Yankees at Virginia Tech
About a year ago, tragedy hit the Virginia Tech campus in Blacksburg, Virginia. Support and relief came from all across the country to the stunned Hokie community. Soon after the developments from the campus, the Yankees and owner George Steinbrenner donated a cool $1 million to the Hokie Spirit Memorial Fund to help rebuild the community. The Yankees also promised to use an off day the next spring to bring their team up to VT and play a scrimmage against the Hokie baseball team.And yesterday, true to their word, nearly every notable Yankees boarded a plane and flew up to participate in not only the baseball game, but the continuing healing of a fractured community.
Jeter was near the front of the group. He moved slowly, peering at each stone. Then he came upon the No. 2 jersey that had been placed next to a stone near the end. “I just wanted him to see it,” said Marcy Crevonis, a 19-year-old sophomore, who put the shirt beside the stone honoring her slain fiancé, Michael Pohle of New Jersey. Jeter saw it. Then he saw Crevonis standing nearby. She was wearing a Yankees shirt with a picture of Pohle screened on the back, and she turned around to show it to Jeter. “Would you sign on his face?” she said, and he obliged. When she asked for a picture, he agreed again, but said he would do it only if she smiled.
“And she did smile,” he said later.
That’s just one example of what the Yankees did for the people of Blacksburg. The Yankees won the game 11-0, but in a sense, everybody won yesterday. Some things transcend baseball, are bigger than the game. The game yesterday isn’t what mattered, what did matter is that the Yankees went and gave people who have been going though a tough time a reason to smile again. Cervonis told ESPN that her fiance had been a Phillies fan, “but he’d have been a Yankee fan today.”I’d like to share a letter with you that the Yankees received prior to the game.
As someone who lives in Roanoke and has many lifelong ties to Virginia Tech, I want to thank you for the coverage leading up to today’s exhibition game between Virginia Tech and the Yankees. I’ve been a Yankee fan over fifty years now, since I was a six-year old boy in 1956, and I’ve never been prouder of the organization in my life. For those who live elsewhere, I can honestly say that this game truly has had and is having a positive and healing effect on our community.
The horrible events of last April can never be erased from our collective consciousness, but out of this tragedy so many acts of courage and kindness have sprung that one cannot help but be moved by such a widespread show of support. George Steinbrenner has frustrated and angered me on more than one occasion through the years, but the immediate and heartfelt response of him, his sons, and the Yankee organization truly touched me.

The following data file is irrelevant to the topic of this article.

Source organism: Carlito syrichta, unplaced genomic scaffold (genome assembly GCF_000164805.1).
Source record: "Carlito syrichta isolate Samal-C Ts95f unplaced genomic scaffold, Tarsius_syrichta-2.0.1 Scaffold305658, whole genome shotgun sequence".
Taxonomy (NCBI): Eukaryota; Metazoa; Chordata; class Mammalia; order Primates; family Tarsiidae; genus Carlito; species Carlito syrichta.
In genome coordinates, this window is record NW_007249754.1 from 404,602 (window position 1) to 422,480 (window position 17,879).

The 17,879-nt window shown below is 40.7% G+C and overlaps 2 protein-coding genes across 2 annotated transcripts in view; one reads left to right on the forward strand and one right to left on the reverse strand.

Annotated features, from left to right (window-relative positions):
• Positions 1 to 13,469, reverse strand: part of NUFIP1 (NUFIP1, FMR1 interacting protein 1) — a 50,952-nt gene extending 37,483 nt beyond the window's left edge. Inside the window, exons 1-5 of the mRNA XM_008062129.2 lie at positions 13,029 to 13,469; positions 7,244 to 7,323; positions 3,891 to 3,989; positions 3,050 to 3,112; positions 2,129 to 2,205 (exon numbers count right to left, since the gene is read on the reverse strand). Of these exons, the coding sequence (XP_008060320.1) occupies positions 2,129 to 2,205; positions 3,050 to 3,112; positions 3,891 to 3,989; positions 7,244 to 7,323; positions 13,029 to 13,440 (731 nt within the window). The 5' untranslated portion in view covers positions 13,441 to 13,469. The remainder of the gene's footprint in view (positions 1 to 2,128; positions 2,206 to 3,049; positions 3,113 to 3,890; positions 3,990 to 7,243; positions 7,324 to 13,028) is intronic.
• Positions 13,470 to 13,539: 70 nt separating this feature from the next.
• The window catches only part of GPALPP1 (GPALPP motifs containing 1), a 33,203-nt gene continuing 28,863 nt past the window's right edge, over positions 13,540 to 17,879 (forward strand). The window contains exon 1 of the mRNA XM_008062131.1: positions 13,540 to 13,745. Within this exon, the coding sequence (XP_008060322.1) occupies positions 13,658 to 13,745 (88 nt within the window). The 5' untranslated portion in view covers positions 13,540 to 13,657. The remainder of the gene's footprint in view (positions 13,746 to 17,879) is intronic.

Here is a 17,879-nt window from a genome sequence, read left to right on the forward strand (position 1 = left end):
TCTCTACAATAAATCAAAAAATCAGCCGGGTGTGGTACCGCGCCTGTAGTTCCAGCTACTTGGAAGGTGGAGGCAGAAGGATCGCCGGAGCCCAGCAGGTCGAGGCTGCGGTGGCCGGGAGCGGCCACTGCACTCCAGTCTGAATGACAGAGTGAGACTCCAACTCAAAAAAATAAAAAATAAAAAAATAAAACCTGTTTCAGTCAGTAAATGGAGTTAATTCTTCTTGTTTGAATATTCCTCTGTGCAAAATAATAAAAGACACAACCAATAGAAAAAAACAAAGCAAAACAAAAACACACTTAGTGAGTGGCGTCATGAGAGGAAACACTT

One of my buddies, a Tech grad and diehard Red Sox fan (and diehard is too weak a description), is the person who called me with the news last year that the Yanks were coming and that George had donated a million dollars to the Hokie Spirit Memorial Fund. His voice was choked with emotion, and he was crying. “I take back everything I’ve ever said about George Steinbrenner” he said, “and I will never say a hateful thing about him or the Yankees again. But I’m still calling you when the Sox beat them, OK?”So far he’s kept his word.
There have certainly been times during my Yankee fanhood where I have not been proud of what players or the organization have done, but I have never been prouder of my team than I was yesterday.While some teams are complaining about not getting an extra $40,000 – other teams are delivering healing to a damaged community. I have a feeling that yesterday will be a day that not a lot of people from that community will soon forget. Hopefully, the Yankee players won’t forget it either. The Yankees signed every autograph, Johnny Damon hugged the Hokie mascot and Virginia Tech coach Pete Hughes, a Red Sox fan from Massachusetts, said he will never look at the Yankees the same way again. One of his kids was running around the field wearing a Red Sox shirt with a Yankees jersey over it.
Recovering from the type of disaster that struck that campus is certainly something that doesn’t happen overnight. While the Yankees can’t possibly erase the terrible feelings that many of those people probably still have, they certainly did a lot to ease the pain and help people get back to living life they way they did before their world was shattered.
After about the fourth inning, most of the Yankee starters came out of the game and went across the field to hang out with the Hokie players in their dugout for the rest of the game. A-Rod joked around with them, asking them trivia questions for his bats and gloves. No one left the park without an autograph. VT second baseman Matt Hacker summed up the day perfectly.
“It was everything everybody wanted it to be.”